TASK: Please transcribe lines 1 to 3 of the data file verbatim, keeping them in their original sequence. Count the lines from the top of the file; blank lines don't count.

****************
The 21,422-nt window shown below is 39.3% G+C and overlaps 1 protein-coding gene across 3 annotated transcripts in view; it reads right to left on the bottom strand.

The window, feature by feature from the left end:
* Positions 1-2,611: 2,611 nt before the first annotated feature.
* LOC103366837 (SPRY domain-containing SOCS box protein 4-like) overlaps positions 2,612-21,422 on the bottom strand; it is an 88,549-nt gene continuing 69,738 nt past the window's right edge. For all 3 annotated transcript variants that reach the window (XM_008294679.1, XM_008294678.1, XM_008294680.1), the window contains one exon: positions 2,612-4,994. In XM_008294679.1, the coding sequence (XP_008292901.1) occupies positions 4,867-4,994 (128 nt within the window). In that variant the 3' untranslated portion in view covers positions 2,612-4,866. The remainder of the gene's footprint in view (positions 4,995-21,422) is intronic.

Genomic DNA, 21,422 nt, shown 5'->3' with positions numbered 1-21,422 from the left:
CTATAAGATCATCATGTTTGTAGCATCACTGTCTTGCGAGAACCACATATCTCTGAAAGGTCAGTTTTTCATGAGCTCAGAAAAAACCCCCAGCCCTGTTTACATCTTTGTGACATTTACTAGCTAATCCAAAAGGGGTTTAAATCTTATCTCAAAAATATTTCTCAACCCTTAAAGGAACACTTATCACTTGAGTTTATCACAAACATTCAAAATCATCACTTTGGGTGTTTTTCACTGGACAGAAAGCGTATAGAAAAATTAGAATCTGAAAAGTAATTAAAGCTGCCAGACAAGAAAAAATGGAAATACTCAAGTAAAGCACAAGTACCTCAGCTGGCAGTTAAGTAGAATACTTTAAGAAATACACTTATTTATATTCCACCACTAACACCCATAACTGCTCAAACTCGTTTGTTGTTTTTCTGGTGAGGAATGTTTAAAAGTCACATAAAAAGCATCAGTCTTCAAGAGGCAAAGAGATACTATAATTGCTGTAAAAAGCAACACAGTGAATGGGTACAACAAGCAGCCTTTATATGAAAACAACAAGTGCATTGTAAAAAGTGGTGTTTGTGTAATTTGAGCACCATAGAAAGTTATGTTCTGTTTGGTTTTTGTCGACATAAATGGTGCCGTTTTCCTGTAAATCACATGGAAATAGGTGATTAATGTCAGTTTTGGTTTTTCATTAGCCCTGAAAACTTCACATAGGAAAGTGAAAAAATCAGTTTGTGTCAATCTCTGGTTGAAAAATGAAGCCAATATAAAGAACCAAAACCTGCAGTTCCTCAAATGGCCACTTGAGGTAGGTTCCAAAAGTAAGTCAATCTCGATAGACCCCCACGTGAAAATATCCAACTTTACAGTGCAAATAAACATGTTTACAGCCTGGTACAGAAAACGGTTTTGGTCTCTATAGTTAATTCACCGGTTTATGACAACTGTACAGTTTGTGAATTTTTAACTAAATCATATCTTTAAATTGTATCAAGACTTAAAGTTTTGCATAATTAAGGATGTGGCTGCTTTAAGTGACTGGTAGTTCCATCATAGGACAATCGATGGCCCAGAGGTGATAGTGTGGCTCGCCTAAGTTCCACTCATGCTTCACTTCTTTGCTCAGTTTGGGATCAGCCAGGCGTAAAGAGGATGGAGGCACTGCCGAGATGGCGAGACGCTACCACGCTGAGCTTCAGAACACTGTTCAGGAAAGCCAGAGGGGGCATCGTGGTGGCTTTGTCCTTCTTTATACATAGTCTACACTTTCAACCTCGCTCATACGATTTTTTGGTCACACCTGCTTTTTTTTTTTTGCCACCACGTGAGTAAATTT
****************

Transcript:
The 21,422-nt window shown below is 39.3% G+C and overlaps 1 protein-coding gene across 3 annotated transcripts in view; it reads right to left on the bottom strand.

The window, feature by feature from the left end:
* Positions 1-2,611: 2,611 nt before the first annotated feature.